subunit (11); moreover, these receptors are less sensitive
than receptors including the al subunit to the positive

containing receptors were expressed both in neurites and in


soma.
The mRNAs encoding the (32 and (33 GABAA receptor
subunits increase significantly during the second week of
maturation in vivo (29, 31). Also, in granule-cell cultures
prepared at postnatal day 10, the 32 mRNA increases 4-fold
from 3 to 10 DIV (33). Figs. 1 and 2 demonstrate an increase
in the (32 mRNA of2.5-fold from 3 to 7 DIV, but the level fails
to increase further at 14 DIV. In contrast, the 833 mRNA
increased 2-fold during the initial time frame and an additional 1.5-fold from 7 to 14 DIV. During the same time frames,
we found 2- and 2.2-fold increases in 832/(33 subunit expression, respectively, suggesting a moderate translation rate of
these two mRNAs.
Previous work showed that the total amount of y2 mRNA
changed very slightly as granule cells matured in vitro,
whereas there was a pronounced difference in the maturational abundance of the two y2 mRNA splice variants. The
present study, using a polyclonal antibody that does not
differentiate between the two protein isoforms, showed that
'y2 receptor subunit increased 2.5-fold between 3 and 7 DIV,
and only a slight further increase occurred during the second
week in vitro (Fig. 2). Thus, the y2 subunit density at 14 DIV
was much lower than the density of either al or a6 subunits
(Fig. 2).
The mRNA for the 8 subunit increased 5-fold between 3
and 7 DIV but only 1.2-fold between 7 and 14 DIV. The 8
receptor subunit increased 2.3-fold from 3 DIV to 7 DIV and
increased an additional 1.5-fold by 14 DIV. Although the
A

GAMA0.5 A1

7DIV + Diazepam 10 PM
GA1 05pM

C
160

I 100 pA
10s

Diazepam 10
GABA 0.3 pM

1220

14 DIV
GABA0.3 pM

o 7 DIV
* 14DIV

A 21 DIV

FIG. 5. Whole-cell inward Cl-

_
r
/
1

PAM

440-

0- .
o.0l

.
0.1

Diazepan, JLM

cur-

rents elicited by GABA (0.5 pM) in

..

10

cerebellar granule cells at 7 DIV (A),


and by GABA (0.3 ,uM) at 14 DIV (B)
are potentiated to a different extent by
diazepam (10 IAM). (C) reports the dose
response of diazepam induced facilitation of GABA elicited currents. Each

point (mean SEM) is the response in


10 cells at various DIV.

10956

Neurobiology: Zheng et al.

allosteric modulation by diazepam (9-11). Therefore, one


might assume that the decrease in the GABA ECQo and in
diazepam's efficacy in modulating the action ot GABA in
cells kept 14 DIV may relate to the presence 6f a higher
proportion of GABAA receptors that contain the a6 subunit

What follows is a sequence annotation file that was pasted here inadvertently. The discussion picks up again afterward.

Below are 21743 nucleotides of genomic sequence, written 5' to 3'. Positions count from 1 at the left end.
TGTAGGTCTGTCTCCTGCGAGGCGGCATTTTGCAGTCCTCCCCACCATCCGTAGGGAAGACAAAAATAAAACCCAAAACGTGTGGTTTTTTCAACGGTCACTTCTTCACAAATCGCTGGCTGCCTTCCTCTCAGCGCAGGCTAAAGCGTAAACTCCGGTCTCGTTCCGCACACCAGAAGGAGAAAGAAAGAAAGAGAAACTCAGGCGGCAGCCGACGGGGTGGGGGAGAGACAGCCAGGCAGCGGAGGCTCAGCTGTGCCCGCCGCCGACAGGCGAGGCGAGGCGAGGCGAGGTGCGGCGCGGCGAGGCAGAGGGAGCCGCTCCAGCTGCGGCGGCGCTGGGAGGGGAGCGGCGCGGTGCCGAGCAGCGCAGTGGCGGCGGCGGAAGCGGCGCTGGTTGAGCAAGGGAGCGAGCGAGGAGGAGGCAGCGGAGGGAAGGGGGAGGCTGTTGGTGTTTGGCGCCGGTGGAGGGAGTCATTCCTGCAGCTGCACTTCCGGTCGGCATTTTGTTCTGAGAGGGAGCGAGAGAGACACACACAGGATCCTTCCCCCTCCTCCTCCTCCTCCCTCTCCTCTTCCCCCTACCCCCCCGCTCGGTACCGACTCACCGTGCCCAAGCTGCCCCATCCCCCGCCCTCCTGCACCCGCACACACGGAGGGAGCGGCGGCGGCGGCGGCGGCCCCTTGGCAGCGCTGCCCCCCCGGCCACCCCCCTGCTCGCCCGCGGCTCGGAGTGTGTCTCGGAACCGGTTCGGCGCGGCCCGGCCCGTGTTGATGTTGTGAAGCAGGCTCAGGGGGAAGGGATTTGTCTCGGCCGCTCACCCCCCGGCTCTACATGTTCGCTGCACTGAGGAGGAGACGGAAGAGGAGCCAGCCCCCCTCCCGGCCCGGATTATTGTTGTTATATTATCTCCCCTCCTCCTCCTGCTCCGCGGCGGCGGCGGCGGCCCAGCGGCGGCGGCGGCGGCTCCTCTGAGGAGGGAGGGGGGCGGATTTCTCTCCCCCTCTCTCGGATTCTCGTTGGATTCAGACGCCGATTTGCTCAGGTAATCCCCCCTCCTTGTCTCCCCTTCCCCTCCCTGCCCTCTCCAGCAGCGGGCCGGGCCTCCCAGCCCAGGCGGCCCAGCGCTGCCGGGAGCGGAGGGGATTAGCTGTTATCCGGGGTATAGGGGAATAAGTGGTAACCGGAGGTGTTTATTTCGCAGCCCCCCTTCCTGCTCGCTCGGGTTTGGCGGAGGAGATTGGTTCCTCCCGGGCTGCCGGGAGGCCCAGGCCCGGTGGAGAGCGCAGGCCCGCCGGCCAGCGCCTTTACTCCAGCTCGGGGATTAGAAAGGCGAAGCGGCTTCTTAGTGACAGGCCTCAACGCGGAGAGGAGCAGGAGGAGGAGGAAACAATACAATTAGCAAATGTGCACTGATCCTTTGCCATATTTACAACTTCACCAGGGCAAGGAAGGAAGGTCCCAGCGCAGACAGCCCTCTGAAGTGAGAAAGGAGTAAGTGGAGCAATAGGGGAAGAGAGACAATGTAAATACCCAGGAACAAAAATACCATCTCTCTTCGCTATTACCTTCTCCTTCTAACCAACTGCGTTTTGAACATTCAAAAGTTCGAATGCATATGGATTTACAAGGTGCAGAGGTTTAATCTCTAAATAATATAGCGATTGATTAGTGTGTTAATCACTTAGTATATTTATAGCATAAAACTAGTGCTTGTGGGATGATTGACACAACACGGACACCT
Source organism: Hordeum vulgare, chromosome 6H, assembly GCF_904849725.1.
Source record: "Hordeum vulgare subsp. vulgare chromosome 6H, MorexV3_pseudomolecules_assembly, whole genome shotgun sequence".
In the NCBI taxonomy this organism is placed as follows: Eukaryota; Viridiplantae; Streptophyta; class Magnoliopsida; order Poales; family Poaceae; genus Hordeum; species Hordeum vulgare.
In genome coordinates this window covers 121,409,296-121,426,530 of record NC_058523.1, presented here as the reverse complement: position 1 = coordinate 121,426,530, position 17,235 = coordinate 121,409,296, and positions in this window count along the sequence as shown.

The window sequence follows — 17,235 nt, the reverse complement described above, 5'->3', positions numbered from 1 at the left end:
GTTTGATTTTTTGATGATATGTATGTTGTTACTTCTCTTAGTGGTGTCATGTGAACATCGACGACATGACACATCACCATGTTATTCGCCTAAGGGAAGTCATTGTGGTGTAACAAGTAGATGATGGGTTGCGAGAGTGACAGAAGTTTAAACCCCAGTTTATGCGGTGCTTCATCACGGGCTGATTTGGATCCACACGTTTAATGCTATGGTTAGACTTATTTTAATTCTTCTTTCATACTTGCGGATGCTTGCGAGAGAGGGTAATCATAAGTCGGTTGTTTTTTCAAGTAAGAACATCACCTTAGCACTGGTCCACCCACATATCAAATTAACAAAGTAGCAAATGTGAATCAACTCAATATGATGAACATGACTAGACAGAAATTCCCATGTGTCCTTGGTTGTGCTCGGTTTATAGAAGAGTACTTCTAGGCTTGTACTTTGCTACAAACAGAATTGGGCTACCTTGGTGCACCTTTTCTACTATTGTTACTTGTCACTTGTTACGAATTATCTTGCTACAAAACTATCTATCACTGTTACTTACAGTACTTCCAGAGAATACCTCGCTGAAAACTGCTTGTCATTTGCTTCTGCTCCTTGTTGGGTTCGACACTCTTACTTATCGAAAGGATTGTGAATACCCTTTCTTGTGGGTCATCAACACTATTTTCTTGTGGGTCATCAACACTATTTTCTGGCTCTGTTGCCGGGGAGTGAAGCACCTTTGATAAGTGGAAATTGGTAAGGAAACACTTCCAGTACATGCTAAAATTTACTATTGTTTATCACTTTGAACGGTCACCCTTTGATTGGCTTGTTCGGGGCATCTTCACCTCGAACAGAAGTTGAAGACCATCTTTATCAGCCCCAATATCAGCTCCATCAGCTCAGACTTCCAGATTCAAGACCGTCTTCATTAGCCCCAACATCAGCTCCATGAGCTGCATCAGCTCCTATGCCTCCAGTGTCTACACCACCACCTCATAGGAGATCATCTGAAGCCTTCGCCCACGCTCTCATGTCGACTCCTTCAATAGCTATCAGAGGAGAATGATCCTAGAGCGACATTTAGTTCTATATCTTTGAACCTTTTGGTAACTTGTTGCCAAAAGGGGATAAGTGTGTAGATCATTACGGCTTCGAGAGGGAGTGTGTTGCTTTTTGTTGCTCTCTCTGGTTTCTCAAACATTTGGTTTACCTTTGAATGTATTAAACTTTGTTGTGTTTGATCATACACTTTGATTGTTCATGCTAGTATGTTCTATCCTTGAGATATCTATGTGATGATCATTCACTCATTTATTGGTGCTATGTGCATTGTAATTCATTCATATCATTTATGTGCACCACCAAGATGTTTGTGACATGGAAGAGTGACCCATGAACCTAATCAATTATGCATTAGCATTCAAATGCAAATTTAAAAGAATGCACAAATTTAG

instead ofthe al subunit. Though the inclusion of a6 subunits
may play some role in increasing GABA affinity (Fig. 4) and
decreasing diazepam efficacy (Fig. 5), this change per se may
not be the only factor that accounts for our results. Perhaps
the presence of GABAA receptors including a 8 subunit
instead of a y2 subunit may also contribute to the dramatic
decrease in diazepam efficacy with time in culture (37).
Further, since the sum of y2 and 8 receptor subunit expression at 14 DIV is lower than the expression of either al or a6
or the sum of (32 and (33 subunits, one can surmise that the
GABAA receptor subunit composition during maturation in
vitro might change to include a greater number of GABAA
receptors which are devoid of 'y2 subunits. Indeed receptors
including only a and ( subunits have been shown to produce
Cl- channels with a reduced conductance (38) which are
virtually insensitive to the positive modulation by diazepam.
This could explain the lack of increase in the maximal current
elicited by GABA and the resistance to the positive modulation by diazepam in cells kept >14 DIV. However, the lack
of increase of the GABA-elicited maximal current with time
in vitro might also be related to a maturation-related desensitization to the GABA action (Fig. 4); this desensitization
might cause an underestimation of the GABA-elicited currents.
In conclusion, while an in vitro maturation-dependent
increase in the subunit mRNAs of granule cells is associated
with an increase in the expression of their translation products, these two increases are asynchronous, suggesting a
different metabolic regulation of the structurally different
GABAA receptor subunits. The lack of an in vitro timerelated increase in the maximal current elicited by GABA
occurring in the face of an increase of al, a6, and (32/(3
receptor subunit expression allows us to speculate that during
in vitro maturation the granule cells lose the capacity to
express heterooligomeric GABAA receptors including 'y2
and/or 8 subunits.
We thank Drs. H. Mohler and P. Seeburg, who kindly provided the
subunit-specific antibodies, and Dr. T. Shirazaki for assistance with
the Y-tubing device. We thank Dr. T. Narahashi and Dr. R. Miledi
for their constructive suggestion. This work was supported in part by
National Institutes of Health Grant R01 NS30537 (D.R.G.) and by the
Fidia Research Foundation.;